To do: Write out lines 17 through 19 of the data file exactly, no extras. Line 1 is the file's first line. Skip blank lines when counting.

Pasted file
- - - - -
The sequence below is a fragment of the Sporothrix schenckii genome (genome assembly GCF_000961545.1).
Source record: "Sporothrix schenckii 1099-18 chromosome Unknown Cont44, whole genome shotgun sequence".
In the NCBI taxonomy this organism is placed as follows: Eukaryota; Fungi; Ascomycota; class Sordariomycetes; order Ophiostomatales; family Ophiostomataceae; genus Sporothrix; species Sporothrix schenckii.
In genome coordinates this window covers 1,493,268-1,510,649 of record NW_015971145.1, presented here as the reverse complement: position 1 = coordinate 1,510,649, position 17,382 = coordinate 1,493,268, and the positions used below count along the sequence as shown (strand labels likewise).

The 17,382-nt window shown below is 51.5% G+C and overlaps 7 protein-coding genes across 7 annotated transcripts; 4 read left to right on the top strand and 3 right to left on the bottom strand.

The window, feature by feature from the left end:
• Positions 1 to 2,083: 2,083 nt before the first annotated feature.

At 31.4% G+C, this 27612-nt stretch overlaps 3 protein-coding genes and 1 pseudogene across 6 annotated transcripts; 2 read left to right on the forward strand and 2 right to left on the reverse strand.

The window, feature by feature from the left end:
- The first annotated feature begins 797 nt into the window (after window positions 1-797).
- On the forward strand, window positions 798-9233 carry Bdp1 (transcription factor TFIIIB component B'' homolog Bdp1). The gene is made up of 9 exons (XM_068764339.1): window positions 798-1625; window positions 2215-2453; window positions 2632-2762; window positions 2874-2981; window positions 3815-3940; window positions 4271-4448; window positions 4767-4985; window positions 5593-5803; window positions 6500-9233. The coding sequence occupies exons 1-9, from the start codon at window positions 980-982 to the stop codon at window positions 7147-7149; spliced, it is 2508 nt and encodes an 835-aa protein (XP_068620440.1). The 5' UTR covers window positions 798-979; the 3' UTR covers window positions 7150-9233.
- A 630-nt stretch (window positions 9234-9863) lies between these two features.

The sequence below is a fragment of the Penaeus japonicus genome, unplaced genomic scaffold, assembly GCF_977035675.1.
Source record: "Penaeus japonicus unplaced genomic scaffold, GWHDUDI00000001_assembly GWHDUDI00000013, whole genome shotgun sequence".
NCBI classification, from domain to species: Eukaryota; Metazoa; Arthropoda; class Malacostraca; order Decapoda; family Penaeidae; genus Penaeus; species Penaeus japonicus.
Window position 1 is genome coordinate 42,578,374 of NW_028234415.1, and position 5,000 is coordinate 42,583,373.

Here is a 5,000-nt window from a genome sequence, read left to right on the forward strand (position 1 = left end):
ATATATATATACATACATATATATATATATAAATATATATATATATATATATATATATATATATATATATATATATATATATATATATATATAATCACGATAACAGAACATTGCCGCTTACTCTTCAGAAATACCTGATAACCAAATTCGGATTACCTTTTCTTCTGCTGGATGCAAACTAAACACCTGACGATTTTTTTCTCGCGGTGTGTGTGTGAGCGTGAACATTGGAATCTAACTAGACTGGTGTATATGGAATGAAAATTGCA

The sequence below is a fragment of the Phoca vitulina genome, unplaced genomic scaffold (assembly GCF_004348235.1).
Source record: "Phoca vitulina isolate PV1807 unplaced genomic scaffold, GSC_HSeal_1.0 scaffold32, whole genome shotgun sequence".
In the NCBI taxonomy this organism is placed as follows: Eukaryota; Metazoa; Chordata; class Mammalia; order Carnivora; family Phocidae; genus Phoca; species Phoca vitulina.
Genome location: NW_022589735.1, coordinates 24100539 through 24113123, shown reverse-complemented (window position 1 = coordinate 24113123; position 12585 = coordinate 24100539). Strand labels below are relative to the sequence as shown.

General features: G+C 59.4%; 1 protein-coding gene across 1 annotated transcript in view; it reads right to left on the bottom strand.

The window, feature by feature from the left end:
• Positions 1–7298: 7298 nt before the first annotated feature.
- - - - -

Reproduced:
Here is a 5,000-nt window from a genome sequence, read left to right on the forward strand (position 1 = left end):
ATATATATATACATACATATATATATATATAAATATATATATATATATATATATATATATATATATATATATATATATATATATATATATATAATCACGATAACAGAACATTGCCGCTTACTCTTCAGAAATACCTGATAACCAAATTCGGATTACCTTTTCTTCTGCTGGATGCAAACTAAACACCTGACGATTTTTTTCTCGCGGTGTGTGTGTGAGCGTGAACATTGGAATCTAACTAGACTGGTGTATATGGAATGAAAATTGCA

The sequence below is a fragment of the Phoca vitulina genome, unplaced genomic scaffold (assembly GCF_004348235.1).